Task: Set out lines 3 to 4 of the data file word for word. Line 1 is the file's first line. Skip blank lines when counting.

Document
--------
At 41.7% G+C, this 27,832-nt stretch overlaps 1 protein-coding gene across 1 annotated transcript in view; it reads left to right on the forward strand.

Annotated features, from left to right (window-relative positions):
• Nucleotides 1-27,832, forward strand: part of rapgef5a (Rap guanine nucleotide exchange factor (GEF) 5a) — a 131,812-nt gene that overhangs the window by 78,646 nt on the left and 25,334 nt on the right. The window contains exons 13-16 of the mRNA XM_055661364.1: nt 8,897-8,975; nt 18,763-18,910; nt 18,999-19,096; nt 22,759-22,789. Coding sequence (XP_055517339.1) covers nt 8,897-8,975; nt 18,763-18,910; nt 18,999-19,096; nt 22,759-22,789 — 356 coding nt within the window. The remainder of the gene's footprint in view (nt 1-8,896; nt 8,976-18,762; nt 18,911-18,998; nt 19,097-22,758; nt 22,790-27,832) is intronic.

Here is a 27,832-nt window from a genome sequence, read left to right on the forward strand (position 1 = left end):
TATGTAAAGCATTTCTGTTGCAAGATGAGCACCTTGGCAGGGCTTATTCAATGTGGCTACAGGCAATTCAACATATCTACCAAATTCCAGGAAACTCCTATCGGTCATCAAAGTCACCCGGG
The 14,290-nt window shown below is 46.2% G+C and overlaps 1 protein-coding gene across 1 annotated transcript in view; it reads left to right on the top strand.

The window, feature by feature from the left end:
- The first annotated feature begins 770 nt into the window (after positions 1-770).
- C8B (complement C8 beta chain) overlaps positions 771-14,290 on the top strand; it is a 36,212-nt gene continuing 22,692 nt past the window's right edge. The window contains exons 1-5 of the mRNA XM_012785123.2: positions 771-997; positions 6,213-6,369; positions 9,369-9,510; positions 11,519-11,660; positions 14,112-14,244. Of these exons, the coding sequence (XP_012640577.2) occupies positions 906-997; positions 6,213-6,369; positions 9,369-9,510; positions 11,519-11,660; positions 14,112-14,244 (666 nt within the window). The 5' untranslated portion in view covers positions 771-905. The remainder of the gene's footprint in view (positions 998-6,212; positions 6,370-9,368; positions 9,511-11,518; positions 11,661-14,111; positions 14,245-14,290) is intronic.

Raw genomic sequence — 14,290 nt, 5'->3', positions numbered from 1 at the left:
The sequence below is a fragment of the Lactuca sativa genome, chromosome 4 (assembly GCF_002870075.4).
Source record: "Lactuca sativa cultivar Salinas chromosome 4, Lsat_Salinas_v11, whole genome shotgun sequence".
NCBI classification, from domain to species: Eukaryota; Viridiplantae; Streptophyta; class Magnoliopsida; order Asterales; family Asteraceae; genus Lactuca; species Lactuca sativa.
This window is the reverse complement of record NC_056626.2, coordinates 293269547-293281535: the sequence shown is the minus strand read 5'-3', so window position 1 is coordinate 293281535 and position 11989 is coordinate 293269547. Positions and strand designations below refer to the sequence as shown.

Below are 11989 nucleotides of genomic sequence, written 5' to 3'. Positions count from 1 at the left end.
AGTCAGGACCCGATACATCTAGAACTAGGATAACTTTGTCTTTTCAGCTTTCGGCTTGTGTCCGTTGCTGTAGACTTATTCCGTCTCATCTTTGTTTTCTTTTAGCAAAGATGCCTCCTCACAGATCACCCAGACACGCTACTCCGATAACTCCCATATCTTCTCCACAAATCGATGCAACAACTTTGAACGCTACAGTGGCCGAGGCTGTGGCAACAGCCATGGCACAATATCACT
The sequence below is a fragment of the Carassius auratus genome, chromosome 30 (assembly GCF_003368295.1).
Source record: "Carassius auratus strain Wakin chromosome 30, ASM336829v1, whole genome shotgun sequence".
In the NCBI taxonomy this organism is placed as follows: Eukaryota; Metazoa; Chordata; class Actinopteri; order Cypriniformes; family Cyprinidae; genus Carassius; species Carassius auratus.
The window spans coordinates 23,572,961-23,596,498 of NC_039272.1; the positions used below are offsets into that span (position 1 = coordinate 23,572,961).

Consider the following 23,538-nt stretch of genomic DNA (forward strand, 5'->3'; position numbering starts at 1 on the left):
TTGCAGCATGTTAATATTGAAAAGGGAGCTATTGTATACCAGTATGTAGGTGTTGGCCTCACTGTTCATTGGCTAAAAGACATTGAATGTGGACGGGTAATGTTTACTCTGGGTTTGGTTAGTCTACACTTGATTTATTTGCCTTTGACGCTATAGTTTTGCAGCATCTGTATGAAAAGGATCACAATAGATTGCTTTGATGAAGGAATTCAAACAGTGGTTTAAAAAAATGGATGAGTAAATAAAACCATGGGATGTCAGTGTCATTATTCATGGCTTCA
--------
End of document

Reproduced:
• Nucleotides 1-27,832, forward strand: part of rapgef5a (Rap guanine nucleotide exchange factor (GEF) 5a) — a 131,812-nt gene that overhangs the window by 78,646 nt on the left and 25,334 nt on the right. The window contains exons 13-16 of the mRNA XM_055661364.1: nt 8,897-8,975; nt 18,763-18,910; nt 18,999-19,096; nt 22,759-22,789. Coding sequence (XP_055517339.1) covers nt 8,897-8,975; nt 18,763-18,910; nt 18,999-19,096; nt 22,759-22,789 — 356 coding nt within the window. The remainder of the gene's footprint in view (nt 1-8,896; nt 8,976-18,762; nt 18,911-18,998; nt 19,097-22,758; nt 22,790-27,832) is intronic.

Here is a 27,832-nt window from a genome sequence, read left to right on the forward strand (position 1 = left end):